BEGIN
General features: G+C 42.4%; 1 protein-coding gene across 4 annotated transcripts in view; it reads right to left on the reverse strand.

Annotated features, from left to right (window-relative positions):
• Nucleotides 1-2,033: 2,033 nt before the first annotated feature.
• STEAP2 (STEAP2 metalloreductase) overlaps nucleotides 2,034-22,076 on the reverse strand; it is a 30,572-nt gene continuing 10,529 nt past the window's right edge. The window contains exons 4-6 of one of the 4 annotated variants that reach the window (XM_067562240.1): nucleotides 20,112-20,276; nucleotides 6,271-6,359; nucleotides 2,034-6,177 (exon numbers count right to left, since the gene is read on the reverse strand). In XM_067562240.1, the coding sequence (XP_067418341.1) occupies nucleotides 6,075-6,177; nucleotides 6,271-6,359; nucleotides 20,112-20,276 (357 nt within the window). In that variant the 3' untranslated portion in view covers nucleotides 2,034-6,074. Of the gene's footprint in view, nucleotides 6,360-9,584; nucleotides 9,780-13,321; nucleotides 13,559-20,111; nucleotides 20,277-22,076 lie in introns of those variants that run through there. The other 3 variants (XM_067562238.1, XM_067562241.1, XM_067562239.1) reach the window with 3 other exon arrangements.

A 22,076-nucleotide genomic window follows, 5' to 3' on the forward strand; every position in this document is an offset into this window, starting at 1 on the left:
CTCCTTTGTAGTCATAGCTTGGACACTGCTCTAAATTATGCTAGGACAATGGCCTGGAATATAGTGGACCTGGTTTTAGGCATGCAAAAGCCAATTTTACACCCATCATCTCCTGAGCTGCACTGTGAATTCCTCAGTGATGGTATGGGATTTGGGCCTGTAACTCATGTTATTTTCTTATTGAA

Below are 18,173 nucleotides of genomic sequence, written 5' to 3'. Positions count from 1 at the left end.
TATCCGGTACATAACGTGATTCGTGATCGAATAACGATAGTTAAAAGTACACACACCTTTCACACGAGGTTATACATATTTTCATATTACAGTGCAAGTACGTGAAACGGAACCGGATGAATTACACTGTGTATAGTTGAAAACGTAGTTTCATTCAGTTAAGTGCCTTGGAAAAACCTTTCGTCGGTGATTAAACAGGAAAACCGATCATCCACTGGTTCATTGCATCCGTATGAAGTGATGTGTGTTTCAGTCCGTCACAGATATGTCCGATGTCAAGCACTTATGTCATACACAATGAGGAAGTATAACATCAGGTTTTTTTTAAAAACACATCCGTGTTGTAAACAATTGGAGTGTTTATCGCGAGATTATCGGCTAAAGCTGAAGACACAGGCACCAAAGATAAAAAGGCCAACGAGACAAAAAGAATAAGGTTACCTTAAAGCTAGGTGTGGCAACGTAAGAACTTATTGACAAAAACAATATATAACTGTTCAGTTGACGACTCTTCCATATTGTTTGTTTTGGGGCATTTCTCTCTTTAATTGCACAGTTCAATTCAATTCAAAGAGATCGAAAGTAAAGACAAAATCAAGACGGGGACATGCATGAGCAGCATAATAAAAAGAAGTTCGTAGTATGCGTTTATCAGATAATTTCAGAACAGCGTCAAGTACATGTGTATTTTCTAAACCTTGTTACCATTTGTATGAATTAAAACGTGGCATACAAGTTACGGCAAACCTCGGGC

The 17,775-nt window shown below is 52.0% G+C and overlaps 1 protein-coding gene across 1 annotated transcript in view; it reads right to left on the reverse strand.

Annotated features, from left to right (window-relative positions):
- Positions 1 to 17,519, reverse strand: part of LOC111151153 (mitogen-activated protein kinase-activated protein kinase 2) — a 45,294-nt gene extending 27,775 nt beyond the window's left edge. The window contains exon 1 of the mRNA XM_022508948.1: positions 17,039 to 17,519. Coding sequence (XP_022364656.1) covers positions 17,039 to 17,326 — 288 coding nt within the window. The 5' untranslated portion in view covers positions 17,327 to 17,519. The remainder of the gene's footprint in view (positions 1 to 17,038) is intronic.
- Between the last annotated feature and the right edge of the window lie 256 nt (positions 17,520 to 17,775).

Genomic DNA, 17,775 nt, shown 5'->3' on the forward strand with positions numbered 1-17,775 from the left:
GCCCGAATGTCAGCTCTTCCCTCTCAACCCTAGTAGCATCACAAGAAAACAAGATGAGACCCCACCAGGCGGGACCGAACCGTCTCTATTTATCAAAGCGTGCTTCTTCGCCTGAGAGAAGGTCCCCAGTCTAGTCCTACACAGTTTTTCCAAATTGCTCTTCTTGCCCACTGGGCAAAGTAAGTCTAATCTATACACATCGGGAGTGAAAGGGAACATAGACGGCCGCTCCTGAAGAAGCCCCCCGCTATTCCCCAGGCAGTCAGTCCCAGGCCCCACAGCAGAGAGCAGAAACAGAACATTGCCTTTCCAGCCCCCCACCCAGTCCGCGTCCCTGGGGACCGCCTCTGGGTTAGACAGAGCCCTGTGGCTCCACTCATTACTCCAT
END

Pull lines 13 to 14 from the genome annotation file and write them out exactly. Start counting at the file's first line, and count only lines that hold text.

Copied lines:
Genomic DNA, 17,775 nt, shown 5'->3' on the forward strand with positions numbered 1-17,775 from the left:
GCCCGAATGTCAGCTCTTCCCTCTCAACCCTAGTAGCATCACAAGAAAACAAGATGAGACCCCACCAGGCGGGACCGAACCGTCTCTATTTATCAAAGCGTGCTTCTTCGCCTGAGAGAAGGTCCCCAGTCTAGTCCTACACAGTTTTTCCAAATTGCTCTTCTTGCCCACTGGGCAAAGTAAGTCTAATCTATACACATCGGGAGTGAAAGGGAACATAGACGGCCGCTCCTGAAGAAGCCCCCCGCTATTCCCCAGGCAGTCAGTCCCAGGCCCCACAGCAGAGAGCAGAAACAGAACATTGCCTTTCCAGCCCCCCACCCAGTCCGCGTCCCTGGGGACCGCCTCTGGGTTAGACAGAGCCCTGTGGCTCCACTCATTACTCCAT